Silencing of Notch4 Is Sufficient to Impair Notch Activity in ECs
Parallel regulations for Notch4 expression and Notch activity by TNF strongly suggest that Notch4 could be responsible for the global Notch activity in ECs. To address this point, ECs were transiently transfected with 2 sets of siRNA specifically targeting Notch4. Knock-down was achieved and attested by qRT-PCR (95.3±1.7% and 74.4±6.9% decrease in mRNA level for Notch4 siRNA#1 and #2, respectively, as compared to scramble siRNA) without any affecting other Notch receptors (Figure 4A and supplemental Figure III). To test whether Notch4 inhibition impacts the overall Notch activity, silenced ECs were either collected to measure Hes1 expression or CBF1 activity after transfection of the CBF1 reporter construct. As shown in Figure 4B, Notch4 silencing by both siRNA duplexes efficiently downregulates Hes1 expression (73.0±0.8% and 58.3±3.2% for si#1 and si#2, respectively, as compared to scramble siRNA). CBF1-reporter assay indicated that Notch activity was also severely impaired after Notch4 siRNA transfection (97.9±1.0% and 75.6±1.0% for si#1 and si#2, respectively, as compared to scramble siRNA), suggesting that in ECs Notch activity directly relies on Notch4 expression (Figure 4C).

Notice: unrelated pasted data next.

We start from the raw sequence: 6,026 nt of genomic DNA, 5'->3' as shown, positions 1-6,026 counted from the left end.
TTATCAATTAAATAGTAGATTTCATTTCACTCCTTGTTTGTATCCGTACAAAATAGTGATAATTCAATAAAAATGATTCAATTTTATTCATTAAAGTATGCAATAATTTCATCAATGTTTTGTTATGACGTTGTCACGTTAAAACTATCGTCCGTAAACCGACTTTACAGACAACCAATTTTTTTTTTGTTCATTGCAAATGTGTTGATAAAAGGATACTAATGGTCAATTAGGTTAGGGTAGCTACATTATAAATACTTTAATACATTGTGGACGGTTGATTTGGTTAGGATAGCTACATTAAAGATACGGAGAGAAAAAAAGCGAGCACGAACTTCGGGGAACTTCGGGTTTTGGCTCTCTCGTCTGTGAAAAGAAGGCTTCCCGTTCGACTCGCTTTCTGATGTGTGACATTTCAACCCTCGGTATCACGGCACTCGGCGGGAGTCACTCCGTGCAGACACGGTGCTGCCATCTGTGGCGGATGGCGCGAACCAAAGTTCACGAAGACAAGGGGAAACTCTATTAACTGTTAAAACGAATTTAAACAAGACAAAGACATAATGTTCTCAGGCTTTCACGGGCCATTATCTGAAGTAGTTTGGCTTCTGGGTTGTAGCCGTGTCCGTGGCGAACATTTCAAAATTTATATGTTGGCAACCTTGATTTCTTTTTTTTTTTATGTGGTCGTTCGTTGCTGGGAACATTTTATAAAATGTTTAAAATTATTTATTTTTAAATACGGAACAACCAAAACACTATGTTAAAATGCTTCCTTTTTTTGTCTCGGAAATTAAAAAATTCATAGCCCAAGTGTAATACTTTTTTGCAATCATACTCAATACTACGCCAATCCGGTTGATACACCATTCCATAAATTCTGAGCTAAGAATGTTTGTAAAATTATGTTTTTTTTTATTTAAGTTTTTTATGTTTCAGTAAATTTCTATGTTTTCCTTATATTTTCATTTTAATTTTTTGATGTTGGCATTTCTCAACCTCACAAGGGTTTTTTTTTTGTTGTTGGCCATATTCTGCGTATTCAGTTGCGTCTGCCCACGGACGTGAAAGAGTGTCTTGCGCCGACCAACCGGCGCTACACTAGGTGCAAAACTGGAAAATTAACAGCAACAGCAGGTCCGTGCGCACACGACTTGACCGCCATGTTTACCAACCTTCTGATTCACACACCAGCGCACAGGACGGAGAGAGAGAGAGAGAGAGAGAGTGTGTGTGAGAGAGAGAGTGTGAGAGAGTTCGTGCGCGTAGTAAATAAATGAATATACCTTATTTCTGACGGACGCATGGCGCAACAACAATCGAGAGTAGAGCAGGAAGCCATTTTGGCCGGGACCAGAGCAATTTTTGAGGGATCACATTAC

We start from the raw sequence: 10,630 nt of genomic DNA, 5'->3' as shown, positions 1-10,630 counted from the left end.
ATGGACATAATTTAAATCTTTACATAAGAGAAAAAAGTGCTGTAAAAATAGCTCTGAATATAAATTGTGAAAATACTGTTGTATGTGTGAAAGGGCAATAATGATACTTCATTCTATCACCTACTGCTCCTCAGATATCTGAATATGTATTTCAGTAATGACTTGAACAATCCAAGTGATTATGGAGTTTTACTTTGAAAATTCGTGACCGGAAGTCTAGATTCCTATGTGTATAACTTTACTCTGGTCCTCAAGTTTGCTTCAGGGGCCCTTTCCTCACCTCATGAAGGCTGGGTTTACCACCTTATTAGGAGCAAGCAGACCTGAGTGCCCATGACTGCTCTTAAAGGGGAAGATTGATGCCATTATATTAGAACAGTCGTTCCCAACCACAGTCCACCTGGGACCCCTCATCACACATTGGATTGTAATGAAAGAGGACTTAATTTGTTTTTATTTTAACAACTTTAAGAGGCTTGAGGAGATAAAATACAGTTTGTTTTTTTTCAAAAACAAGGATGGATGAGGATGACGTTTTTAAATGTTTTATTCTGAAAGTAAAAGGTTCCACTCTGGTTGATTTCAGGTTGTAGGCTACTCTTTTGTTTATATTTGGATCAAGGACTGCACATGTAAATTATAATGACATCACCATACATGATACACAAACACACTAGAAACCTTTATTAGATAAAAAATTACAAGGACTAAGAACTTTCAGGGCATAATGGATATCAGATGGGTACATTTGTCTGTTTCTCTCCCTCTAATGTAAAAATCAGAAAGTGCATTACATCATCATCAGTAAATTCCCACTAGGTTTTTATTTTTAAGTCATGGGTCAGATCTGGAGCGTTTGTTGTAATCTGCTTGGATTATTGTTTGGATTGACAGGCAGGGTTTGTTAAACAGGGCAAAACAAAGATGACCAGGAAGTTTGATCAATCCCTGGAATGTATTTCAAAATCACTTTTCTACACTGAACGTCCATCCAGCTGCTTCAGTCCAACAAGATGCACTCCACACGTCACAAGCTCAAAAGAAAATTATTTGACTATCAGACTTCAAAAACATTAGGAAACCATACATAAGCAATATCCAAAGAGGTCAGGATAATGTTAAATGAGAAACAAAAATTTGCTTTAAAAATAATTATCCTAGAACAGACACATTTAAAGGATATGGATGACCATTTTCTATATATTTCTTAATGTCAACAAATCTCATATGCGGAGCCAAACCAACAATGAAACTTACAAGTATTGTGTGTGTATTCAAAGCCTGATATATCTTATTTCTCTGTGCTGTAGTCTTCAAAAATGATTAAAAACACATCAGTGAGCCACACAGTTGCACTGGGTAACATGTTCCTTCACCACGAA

Silencing of Notch4 and Hes1 Promotes EC Activation and Apoptosis
Silencing targeting Notch4 or Hes1 was performed to determine how decrease in Notch4 and Hes1 expression by inflammatory cytokines could elicit EC dysfunction. Firstly, the impact of siRNA-mediated knockdown of Notch4 and Hes1 on EC phenotype was examined by flow cytometry (Figure 5A). Our data show that in the absence of TNF, Notch4 and Hes1 knockdown significantly induce VCAM-1 expression in ECs (2.0- and 1.6-fold increase versus scramble, for Notch4 and Hes1, respectively). De novo expression of E-selectin was also observed (data not shown). In addition, while TNF efficiently induces VCAM-1 expression, concomitant silencing of either Notch4 or Hes1 further enhances VCAM-1 expression (3.5- and 2.8-fold increase, as compared to scramble siRNA). In addition a metabolic viability assay indicates that Notch4 and Hes1 silencing dramatically decreases cell viability (31.8±1.2% and 34.2±3.5% for Notch4 and Hes1 knockdown as compared to controls, respectively; Figure 5B). Results were confirmed by DNA content analyses (data not shown). As shown in Figure 5C, inhibition of Notch4 and Hes1 expression strongly increases the frequency of AnnexinV-positive cells (6.8- and 6.0-fold increase, respectively) indicating that EC death results from apoptosis.
Silencing of Notch4 and Hes1 Inhibits Repair of Endothelial Injury